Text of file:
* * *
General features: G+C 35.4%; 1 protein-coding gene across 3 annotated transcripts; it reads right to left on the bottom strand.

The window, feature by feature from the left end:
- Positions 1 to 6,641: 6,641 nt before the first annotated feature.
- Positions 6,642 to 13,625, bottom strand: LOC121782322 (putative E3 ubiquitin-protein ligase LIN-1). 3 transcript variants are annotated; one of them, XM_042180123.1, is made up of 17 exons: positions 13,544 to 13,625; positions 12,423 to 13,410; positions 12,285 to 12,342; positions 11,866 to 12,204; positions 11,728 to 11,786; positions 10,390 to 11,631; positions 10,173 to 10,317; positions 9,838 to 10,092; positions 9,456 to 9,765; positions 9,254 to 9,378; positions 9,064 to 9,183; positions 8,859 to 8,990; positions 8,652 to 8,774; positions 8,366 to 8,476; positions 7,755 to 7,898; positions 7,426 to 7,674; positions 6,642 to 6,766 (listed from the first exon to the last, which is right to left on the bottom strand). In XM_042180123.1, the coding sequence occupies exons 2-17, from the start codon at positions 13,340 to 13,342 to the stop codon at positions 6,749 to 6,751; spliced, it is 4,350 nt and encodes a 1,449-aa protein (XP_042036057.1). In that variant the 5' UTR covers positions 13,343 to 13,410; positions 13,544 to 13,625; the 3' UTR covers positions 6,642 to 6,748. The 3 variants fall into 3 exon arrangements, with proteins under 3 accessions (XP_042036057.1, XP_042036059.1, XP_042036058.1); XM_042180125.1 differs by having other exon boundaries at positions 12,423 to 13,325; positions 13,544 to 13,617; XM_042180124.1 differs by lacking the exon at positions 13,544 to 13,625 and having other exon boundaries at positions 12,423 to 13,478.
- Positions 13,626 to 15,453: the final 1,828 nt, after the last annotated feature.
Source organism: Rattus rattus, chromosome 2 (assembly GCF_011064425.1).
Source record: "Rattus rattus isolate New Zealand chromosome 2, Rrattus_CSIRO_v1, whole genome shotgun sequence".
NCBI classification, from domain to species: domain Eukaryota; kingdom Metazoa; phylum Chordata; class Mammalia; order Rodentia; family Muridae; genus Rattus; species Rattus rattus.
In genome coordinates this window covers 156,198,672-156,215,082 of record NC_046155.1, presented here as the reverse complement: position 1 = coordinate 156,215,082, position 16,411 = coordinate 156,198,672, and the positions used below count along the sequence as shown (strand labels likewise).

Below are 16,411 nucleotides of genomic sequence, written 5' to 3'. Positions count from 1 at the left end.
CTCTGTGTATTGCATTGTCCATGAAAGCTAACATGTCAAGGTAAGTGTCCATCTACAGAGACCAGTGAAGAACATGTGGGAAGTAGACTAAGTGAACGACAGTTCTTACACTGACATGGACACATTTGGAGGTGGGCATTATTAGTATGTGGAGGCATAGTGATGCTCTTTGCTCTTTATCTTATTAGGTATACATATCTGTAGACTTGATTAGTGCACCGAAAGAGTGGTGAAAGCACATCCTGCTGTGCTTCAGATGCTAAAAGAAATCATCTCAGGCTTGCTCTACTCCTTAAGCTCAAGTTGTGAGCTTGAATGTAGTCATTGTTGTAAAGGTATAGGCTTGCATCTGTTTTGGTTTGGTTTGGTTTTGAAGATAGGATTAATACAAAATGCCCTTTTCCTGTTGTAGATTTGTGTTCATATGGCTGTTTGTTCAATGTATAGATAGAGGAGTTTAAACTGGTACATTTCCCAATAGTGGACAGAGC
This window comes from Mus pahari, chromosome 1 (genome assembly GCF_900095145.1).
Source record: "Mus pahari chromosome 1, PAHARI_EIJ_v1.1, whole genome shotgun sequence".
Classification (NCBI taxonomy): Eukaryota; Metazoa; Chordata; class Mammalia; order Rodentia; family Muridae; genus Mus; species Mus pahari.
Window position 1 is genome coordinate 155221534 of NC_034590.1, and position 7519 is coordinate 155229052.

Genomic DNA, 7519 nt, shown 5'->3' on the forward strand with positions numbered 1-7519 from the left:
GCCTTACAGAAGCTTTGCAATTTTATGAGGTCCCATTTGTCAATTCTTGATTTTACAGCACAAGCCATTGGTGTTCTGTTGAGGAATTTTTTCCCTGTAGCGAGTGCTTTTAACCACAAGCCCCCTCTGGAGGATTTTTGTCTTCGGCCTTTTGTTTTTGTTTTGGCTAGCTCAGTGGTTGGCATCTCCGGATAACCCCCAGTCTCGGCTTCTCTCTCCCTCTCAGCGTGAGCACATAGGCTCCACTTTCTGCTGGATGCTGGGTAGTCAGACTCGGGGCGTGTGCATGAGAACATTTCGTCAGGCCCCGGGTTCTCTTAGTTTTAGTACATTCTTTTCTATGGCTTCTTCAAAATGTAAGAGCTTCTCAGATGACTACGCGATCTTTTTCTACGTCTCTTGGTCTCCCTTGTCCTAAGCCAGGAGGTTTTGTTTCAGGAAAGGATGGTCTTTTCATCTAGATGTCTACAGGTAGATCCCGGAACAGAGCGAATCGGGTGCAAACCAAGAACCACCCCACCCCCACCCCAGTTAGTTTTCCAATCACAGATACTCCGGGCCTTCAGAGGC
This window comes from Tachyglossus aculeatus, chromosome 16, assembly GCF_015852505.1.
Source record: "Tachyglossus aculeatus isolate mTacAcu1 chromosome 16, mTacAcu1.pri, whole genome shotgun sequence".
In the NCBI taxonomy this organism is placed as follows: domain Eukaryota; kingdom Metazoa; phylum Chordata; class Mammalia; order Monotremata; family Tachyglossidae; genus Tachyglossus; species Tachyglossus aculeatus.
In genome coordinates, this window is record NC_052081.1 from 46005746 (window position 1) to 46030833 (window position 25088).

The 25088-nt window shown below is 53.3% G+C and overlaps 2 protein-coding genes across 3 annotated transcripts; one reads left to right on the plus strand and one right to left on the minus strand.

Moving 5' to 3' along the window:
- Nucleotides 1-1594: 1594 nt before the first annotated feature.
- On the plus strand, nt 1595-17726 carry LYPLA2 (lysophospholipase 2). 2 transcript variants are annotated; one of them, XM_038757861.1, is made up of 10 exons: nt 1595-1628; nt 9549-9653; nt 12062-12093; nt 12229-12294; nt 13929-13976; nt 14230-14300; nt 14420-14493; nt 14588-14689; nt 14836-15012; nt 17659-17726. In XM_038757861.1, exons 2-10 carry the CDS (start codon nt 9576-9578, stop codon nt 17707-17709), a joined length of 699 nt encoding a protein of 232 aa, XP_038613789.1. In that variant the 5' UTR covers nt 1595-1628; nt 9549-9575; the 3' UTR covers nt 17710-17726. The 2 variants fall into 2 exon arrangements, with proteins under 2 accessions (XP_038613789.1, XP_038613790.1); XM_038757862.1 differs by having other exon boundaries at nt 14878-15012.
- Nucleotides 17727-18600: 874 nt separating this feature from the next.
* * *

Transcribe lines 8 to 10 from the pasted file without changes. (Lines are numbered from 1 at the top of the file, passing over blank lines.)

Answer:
NCBI classification, from domain to species: domain Eukaryota; kingdom Metazoa; phylum Chordata; class Mammalia; order Rodentia; family Muridae; genus Rattus; species Rattus rattus.
In genome coordinates this window covers 156,198,672-156,215,082 of record NC_046155.1, presented here as the reverse complement: position 1 = coordinate 156,215,082, position 16,411 = coordinate 156,198,672, and the positions used below count along the sequence as shown (strand labels likewise).

Below are 16,411 nucleotides of genomic sequence, written 5' to 3'. Positions count from 1 at the left end.